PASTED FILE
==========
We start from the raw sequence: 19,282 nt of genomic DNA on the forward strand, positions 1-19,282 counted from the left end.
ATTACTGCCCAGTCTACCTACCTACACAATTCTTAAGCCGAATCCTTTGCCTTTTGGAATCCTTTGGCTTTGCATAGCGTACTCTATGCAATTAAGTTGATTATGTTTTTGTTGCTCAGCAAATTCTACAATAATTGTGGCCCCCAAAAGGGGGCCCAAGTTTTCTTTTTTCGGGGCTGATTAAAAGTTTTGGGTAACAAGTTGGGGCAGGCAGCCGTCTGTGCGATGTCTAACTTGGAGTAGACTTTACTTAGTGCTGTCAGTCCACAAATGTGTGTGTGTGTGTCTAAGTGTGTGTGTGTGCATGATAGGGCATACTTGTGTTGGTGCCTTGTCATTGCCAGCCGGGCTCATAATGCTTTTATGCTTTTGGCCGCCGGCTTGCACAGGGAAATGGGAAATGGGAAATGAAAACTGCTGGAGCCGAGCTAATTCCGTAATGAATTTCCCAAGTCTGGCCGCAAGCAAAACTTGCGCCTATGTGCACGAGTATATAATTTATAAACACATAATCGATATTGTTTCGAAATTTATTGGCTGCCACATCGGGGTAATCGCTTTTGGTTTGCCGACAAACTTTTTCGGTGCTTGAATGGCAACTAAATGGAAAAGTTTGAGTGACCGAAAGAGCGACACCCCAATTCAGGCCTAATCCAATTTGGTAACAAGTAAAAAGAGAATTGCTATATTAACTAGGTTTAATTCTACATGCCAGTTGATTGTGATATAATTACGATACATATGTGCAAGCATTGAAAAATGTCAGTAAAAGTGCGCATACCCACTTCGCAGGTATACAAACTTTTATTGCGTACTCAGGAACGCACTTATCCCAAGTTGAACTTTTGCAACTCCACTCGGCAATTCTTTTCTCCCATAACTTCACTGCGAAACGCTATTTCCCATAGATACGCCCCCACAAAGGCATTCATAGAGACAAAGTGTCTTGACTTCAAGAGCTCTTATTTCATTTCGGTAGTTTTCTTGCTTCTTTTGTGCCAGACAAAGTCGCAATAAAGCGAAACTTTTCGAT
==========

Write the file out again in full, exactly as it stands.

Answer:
We start from the raw sequence: 19,282 nt of genomic DNA on the forward strand, positions 1-19,282 counted from the left end.
ATTACTGCCCAGTCTACCTACCTACACAATTCTTAAGCCGAATCCTTTGCCTTTTGGAATCCTTTGGCTTTGCATAGCGTACTCTATGCAATTAAGTTGATTATGTTTTTGTTGCTCAGCAAATTCTACAATAATTGTGGCCCCCAAAAGGGGGCCCAAGTTTTCTTTTTTCGGGGCTGATTAAAAGTTTTGGGTAACAAGTTGGGGCAGGCAGCCGTCTGTGCGATGTCTAACTTGGAGTAGACTTTACTTAGTGCTGTCAGTCCACAAATGTGTGTGTGTGTGTCTAAGTGTGTGTGTGTGCATGATAGGGCATACTTGTGTTGGTGCCTTGTCATTGCCAGCCGGGCTCATAATGCTTTTATGCTTTTGGCCGCCGGCTTGCACAGGGAAATGGGAAATGGGAAATGAAAACTGCTGGAGCCGAGCTAATTCCGTAATGAATTTCCCAAGTCTGGCCGCAAGCAAAACTTGCGCCTATGTGCACGAGTATATAATTTATAAACACATAATCGATATTGTTTCGAAATTTATTGGCTGCCACATCGGGGTAATCGCTTTTGGTTTGCCGACAAACTTTTTCGGTGCTTGAATGGCAACTAAATGGAAAAGTTTGAGTGACCGAAAGAGCGACACCCCAATTCAGGCCTAATCCAATTTGGTAACAAGTAAAAAGAGAATTGCTATATTAACTAGGTTTAATTCTACATGCCAGTTGATTGTGATATAATTACGATACATATGTGCAAGCATTGAAAAATGTCAGTAAAAGTGCGCATACCCACTTCGCAGGTATACAAACTTTTATTGCGTACTCAGGAACGCACTTATCCCAAGTTGAACTTTTGCAACTCCACTCGGCAATTCTTTTCTCCCATAACTTCACTGCGAAACGCTATTTCCCATAGATACGCCCCCACAAAGGCATTCATAGAGACAAAGTGTCTTGACTTCAAGAGCTCTTATTTCATTTCGGTAGTTTTCTTGCTTCTTTTGTGCCAGACAAAGTCGCAATAAAGCGAAACTTTTCGAT